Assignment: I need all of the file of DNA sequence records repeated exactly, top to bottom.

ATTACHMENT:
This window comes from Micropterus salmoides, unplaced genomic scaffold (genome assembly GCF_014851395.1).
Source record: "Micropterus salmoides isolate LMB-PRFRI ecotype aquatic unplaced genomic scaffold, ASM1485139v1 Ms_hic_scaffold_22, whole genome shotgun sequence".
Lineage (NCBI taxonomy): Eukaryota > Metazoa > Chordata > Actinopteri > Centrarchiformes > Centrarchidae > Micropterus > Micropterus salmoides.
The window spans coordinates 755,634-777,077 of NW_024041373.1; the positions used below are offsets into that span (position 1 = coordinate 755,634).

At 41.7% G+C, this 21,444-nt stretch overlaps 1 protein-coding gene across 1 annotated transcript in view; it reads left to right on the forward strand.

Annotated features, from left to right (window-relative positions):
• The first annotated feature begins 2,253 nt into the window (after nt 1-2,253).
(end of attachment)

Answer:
This window comes from Micropterus salmoides, unplaced genomic scaffold (genome assembly GCF_014851395.1).
Source record: "Micropterus salmoides isolate LMB-PRFRI ecotype aquatic unplaced genomic scaffold, ASM1485139v1 Ms_hic_scaffold_22, whole genome shotgun sequence".
Lineage (NCBI taxonomy): Eukaryota > Metazoa > Chordata > Actinopteri > Centrarchiformes > Centrarchidae > Micropterus > Micropterus salmoides.
The window spans coordinates 755,634-777,077 of NW_024041373.1; the positions used below are offsets into that span (position 1 = coordinate 755,634).

At 41.7% G+C, this 21,444-nt stretch overlaps 1 protein-coding gene across 1 annotated transcript in view; it reads left to right on the forward strand.

Annotated features, from left to right (window-relative positions):
• The first annotated feature begins 2,253 nt into the window (after nt 1-2,253).